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Nazareth, Pa., United States

Wednesday, April 01, 2015

Are There Two Lehigh Valleys?

Bethlehem City Council candidates
Matt McKernan and Michael Colón 
Former NorCo Council member Ron Angle put it best. The other day, while talking shit with me, he called me the Waste Management of Lehigh Valley media. I pick up the garbage and dump it into my very own landfill - the Lehigh Valley blogosphere. I am a bottom feeding blogger, to be sure. But I was surprised to learn that most people think I'm being too kind. They have even lower opinions of me in particular and blogs in general. I learned this during the "Rust or Revival?" symposium being sponsored by WHYY's Keystone Crossroads. That site appears to focus primarily on our cities. More than 60 people showed up at Northampton Community College's Fowler Center. They came despite snow showers that thankfully looked much worse than they were.

Most of the players in this crowd were the usual suspects. The urbanistas who think that the answer to everything is more bicycles. But there were young people I never saw before in my life, including numerous minorities. Whether they were forced to go as a result of some professor's demand, or came on their own, is unclear. But their message clashed sharply with the faux liberals who came in Volvos and Prius'. They're more concerned about getting by than getting by in a bike lane. They notice, and resent, the de facto segregation in our schools and that comes from redevelopment projects like the Allentown NIZ.

Few elected or public officials bothered to show. Lehigh County Exec Tom Muller and Easton Mayor Sal Panto were the most notable officials, along with Bethlehem Planning Director Darlene Heller. Muller came in quietly and went to work, while Panto treated it like a campaign event, glad-handing as many people as he could. Panto left soon after a video that showed him was played. Muller stayed.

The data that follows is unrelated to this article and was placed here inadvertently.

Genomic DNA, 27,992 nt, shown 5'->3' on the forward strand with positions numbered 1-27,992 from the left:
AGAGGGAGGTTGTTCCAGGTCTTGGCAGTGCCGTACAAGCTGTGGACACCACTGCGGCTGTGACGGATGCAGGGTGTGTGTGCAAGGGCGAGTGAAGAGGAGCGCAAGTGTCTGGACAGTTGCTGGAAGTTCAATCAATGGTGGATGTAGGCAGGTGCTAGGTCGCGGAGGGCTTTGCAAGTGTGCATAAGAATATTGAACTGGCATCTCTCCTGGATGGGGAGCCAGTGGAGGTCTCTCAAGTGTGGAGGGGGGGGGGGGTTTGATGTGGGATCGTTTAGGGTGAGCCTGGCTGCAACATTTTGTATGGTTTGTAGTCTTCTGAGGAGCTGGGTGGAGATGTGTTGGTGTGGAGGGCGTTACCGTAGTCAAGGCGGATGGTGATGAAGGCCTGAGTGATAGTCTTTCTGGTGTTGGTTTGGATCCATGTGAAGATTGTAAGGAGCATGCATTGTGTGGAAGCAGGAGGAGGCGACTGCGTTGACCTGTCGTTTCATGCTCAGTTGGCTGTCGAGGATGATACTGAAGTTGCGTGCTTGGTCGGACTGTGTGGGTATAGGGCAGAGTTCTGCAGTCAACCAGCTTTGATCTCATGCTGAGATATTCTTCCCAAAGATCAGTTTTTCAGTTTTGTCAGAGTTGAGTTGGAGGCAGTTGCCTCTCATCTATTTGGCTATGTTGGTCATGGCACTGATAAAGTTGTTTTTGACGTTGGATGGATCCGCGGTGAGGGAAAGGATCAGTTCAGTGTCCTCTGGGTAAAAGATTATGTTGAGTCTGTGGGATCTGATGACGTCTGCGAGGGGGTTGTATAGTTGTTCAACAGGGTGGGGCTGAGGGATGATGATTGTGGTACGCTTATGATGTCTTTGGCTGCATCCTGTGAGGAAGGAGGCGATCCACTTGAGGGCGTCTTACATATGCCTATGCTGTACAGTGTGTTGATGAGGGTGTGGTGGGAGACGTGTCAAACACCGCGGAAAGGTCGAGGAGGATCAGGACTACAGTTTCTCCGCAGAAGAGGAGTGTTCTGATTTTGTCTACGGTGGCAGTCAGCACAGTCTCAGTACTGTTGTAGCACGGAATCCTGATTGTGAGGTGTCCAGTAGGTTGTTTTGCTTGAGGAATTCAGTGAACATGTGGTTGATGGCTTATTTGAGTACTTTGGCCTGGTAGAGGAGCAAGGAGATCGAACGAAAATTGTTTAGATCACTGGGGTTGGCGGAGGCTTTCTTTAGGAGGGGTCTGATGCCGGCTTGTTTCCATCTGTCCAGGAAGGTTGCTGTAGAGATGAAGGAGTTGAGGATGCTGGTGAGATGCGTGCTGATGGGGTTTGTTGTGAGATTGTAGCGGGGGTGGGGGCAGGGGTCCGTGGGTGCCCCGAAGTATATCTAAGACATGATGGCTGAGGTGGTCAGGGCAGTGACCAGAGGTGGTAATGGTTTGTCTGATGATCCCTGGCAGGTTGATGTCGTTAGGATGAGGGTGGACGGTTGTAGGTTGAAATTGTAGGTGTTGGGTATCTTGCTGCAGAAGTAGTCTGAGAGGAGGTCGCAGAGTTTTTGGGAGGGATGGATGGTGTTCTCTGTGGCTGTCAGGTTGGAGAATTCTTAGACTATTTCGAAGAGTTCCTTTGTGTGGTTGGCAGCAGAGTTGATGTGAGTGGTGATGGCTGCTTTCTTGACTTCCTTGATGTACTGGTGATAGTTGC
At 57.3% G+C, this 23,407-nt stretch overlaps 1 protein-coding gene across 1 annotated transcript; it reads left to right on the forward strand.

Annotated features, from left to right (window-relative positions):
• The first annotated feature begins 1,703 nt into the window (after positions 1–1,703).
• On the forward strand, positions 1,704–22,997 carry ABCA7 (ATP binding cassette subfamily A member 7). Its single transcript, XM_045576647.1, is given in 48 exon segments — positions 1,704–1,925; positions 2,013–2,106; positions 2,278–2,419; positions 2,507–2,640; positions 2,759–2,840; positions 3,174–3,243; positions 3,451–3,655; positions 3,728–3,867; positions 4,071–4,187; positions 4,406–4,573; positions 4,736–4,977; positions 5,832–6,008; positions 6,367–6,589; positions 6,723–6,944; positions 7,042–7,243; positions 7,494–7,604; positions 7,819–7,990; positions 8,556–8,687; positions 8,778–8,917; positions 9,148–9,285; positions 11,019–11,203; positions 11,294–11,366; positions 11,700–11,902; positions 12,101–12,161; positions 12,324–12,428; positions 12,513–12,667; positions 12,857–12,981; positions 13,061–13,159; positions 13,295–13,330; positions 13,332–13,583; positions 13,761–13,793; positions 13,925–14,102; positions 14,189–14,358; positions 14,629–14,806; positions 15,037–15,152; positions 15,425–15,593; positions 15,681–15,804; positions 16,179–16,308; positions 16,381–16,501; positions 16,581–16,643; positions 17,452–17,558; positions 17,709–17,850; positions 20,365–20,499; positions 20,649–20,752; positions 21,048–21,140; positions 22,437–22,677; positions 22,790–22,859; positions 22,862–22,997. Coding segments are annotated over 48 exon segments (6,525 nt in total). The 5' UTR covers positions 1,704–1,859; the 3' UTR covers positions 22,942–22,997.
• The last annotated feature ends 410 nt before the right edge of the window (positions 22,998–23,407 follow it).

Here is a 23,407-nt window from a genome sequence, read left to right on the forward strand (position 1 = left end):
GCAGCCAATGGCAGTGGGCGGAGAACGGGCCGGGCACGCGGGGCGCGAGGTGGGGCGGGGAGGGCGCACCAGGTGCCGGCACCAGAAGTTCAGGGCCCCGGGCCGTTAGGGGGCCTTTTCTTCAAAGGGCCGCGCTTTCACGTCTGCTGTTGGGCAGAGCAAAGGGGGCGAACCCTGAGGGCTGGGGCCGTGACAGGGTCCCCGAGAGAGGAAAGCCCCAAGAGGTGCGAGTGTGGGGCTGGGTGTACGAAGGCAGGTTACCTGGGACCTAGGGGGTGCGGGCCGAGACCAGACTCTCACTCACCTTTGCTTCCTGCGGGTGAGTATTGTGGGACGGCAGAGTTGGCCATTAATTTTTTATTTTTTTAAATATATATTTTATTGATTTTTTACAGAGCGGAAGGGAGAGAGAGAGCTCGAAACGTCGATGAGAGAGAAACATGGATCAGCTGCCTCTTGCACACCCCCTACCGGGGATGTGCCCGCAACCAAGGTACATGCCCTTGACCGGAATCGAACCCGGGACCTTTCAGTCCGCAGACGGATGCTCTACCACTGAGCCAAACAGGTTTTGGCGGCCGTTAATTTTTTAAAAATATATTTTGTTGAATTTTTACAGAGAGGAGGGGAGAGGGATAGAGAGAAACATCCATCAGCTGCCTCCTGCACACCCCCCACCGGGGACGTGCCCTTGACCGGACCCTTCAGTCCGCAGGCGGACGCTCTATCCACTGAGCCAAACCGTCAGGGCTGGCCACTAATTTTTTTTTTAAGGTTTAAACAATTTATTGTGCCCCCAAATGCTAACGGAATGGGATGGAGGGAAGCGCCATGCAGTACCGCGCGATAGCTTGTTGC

Bethlehem City Council candidates Matt McKernan and Michael Colón were there, too.

This symposium split into five different groups. Alan Jennings, Roger Hudak and The Bethlehem Press' Paul Willistein were stuck with my group, which was fairly large.

The Lehigh Valley's Chief Problems and Successes

People in my group complained about the socio-economic divide in Allentown, where the rich get richer and the poor get shoved out; an un-responsive Bethlehem City government that seems to be out of touch; warehouses; "New Jersey's Affordable Housing Program" (Jennings); sprawl; segregated and disparate public schools; the talent drain of young people leaving the Lehigh Valley; police officers who need better training; the need for better mass transit with more north and south routes; and a need for more regionalization of municipal services in a region with 62 municipalities, 48 police chiefs and 17 school districts.

They had positive things to say, too, mostly about Bethlehem. The casino, Musikfest, Moravian heritage and St. Luke's Hospital, which is actually located in Fountain Hill, were mentioned as positives. The Lehigh Valley was described as a "great place to raise kids."

Is the Media Doing Its Job?

The reason that blogs came up is because Harris Sokoloff, our moderator, asked whether the"media" is doing a good job of covering local issues. One person who works at PBS-39 actually admitted he reads no newspapers or blogs. he later said he has read mine and pretty much disagrees with me. He gets his information by watching The Young Turks and Democracy Now. An older gentleman who lives in Easton's College Hill, relies exclusively on print media because the journalists there actually do research before writing stories, unlike people like me.

Everyone lamented the absence of old-fashioned investigative reporters

If people aren't interested in local news, why are they so interested in sports stories, asked Sokoloff. Several people claimed that's different, and this is where I chimed in.

The media is not doing its job. The Express Times, which helped sponsor this event, has just gone through another round of layoffs and has lost some good people again. That paper, along with The Morning Call, is increasingly absent from local meetings. Reporters instead rely on news releases. So when people stop following these news sources, it's because they no longer are doing their jobs.